These two steep climbs require reasonable fitness and some upper body strength as there are some ropes to negociate. Be careful on both mountains on windy days and be careful on Aiko Dake in heavy rain. These two mountains are pilgrimage sites and so please be respectful and treat them as sacred places.
The large mountain that dominates the skyline of Onoaida in the south of the island is called Mocchomu (944 metres). The trail-head begins near the car park at the Senpiro Waterfall (千尋の滝). This mountain is low in comparison to the inland range, but it is not for the faint-hearted. It is a non-stop, and at times grueling, ascent to the top. This is the reason why we have rated Mocchomu as one of the difficult mountains. The ascent takes around 3-4 hours to the top and is almost entirely traversed under the canopy of the trees (a great benefit in the summer). A great deal of the climb is upon tree roots.
Halfway up this mountain is Bandai sugi – a 3,000 year old tree that sits precariously on the edge of a ridge. The tree is very hollow inside and with its wind-twisted branches it seems to defy the harsh location it pre-occupies. Further on is a second large sugi called Mocchomu Taro.
The trail can be tricky at times, especially the rope climbs near the top. However, once on the top then the struggle up there is soon forgotten as the views on a clear day are worth the sweat. The view down to Onoaida is spectacular. Like many of the coastal mountains, Mocchomu is a pilgrimage destination for Onoaida residents. There are some small shrines (hokora) at the top facing the village below.
Due to its exposed summit then Mocchomu is better avoided in windy conditions. However, it is one of the last mountains to be covered with cloud due to it's southern location. If other mountains are under cloud, then find out if Mocchomu is clear. As it's also a relatively low mountain then it makes for a good hike during the winter months when the high altitude peaks can be knee-deep in snow.
For beginners seeking a challenge or for those in reasonable fitness then the Mocchomu hike is a very rewarding experience. The ascent at the top is thrilling and views are amazing. If ascending / descending ropes are not your strong point then the assistance of a guide to get you to the top of this mountain will be well worth it. The YES guide can get you up and down this mountain safely, as well as providing a great deal of information about this sacred mountain.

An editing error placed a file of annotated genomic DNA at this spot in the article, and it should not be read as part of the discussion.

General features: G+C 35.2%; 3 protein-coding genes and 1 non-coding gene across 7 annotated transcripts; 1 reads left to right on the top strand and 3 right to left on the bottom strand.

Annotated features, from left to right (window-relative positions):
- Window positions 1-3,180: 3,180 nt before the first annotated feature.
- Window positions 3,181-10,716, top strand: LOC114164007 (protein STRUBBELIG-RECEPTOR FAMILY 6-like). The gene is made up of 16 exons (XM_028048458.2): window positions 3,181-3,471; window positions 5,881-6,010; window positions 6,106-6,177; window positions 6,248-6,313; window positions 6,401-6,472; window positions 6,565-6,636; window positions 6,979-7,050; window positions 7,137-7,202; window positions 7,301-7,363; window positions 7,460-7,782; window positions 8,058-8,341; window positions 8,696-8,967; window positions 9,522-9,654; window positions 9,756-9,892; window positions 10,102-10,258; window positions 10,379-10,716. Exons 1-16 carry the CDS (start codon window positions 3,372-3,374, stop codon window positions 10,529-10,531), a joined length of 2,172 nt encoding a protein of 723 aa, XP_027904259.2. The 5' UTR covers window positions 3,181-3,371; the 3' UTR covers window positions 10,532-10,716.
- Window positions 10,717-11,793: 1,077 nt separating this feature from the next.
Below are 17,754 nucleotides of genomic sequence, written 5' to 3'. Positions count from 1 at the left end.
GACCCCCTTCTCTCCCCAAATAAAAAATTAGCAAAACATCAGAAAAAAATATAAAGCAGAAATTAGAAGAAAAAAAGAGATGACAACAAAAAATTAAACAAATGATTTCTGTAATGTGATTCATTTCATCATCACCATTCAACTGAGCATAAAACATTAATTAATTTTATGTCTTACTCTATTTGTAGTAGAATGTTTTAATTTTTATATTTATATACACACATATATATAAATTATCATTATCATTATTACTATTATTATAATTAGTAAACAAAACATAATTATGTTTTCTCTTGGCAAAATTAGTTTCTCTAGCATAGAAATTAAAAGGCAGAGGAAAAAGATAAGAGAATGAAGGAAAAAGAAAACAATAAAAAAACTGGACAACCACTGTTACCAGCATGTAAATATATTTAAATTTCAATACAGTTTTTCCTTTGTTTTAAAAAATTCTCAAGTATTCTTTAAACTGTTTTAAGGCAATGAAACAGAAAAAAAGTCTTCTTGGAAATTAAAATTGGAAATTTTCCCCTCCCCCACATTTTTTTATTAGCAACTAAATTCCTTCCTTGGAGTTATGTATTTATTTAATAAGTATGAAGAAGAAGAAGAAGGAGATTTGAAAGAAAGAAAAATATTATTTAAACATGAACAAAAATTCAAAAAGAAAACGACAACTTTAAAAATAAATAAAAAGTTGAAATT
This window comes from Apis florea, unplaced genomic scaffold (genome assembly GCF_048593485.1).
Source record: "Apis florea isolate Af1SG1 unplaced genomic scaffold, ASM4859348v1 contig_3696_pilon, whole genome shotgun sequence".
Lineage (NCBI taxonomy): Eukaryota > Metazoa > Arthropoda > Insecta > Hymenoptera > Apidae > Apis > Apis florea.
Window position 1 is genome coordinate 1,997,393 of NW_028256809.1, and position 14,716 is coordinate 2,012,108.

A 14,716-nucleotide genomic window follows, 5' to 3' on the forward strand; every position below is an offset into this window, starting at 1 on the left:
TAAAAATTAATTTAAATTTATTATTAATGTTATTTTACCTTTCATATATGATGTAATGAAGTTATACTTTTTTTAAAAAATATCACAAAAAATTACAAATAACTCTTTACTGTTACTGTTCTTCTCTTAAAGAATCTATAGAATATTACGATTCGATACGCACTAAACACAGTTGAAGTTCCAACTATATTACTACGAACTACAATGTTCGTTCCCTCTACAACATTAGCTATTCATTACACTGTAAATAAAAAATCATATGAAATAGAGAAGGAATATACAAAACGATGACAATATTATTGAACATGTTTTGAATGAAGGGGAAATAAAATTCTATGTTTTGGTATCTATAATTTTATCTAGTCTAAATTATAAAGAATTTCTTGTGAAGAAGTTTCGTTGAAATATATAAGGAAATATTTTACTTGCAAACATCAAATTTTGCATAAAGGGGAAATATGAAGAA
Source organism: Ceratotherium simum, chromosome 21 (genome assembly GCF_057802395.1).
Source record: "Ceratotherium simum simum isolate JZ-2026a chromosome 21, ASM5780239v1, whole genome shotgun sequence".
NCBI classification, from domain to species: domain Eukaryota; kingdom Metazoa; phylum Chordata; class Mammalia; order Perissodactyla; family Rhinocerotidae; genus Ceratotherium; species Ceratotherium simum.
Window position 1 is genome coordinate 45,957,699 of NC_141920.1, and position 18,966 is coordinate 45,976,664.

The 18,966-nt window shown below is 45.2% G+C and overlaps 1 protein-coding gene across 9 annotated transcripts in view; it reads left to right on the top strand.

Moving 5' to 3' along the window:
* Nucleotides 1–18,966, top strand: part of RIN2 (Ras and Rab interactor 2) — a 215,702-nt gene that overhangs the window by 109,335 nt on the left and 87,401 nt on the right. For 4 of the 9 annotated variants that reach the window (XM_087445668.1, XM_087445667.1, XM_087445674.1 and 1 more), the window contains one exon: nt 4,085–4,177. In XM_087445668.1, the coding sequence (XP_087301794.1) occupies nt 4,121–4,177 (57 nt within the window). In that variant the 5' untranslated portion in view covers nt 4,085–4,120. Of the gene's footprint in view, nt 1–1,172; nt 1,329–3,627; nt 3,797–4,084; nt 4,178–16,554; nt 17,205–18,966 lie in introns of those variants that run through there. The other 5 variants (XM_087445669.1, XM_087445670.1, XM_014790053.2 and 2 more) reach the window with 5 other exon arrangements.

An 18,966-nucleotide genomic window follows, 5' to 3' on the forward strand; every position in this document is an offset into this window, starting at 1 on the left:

Aiko Dake (愛子岳)
Like Mocchomu Dake, Aiko Dake is not one of the highest mountains on the island, but it has to be one of the steepest. Aiko Dake is 1,235 metres and dominates the skyline around the airport area. From the airport it is a 10 min drive to the trailhead near the Koseda Junior High School (小瀬田中学校). If you are looking for peace and solitude then this is the trek for you as you will likely have this mountain to yourself. The return trek takes around 8 hours, but if the weather is good then you may decide to spend longer on the summit as the views are fantastic. From the top you have a 360 panorama from the coastline to the highest peaks on the island (Miyanoura Dake). For 2 – 3 hours the climb is a steady ascent and the final hour is spent on the rock face of the summit, using ropes on a few occasions. The pink ribbons tied to the trees marking the route to the top are sometimes difficult to keep in eyesight. There are very few trekkers on this mountain and the climb is spent mostly on a ridge so caution and good preparation are necessary. And don't not forget to take plenty of liquid on this hike as there are no water sources on this mountain.
This alpine-looking mountain is the pilgrimage destination for the village of Koseda. There is a small hokora at the summit. There is also a tale as to why this mountain is named after a girl as previously it went under the name of Arai San (荒井山).
This trail is not often walked and the trailhead is difficult to find. It may take you an hour or so to find the trailhead if you take a wrong turning. A YES guide would ensure a successful hike.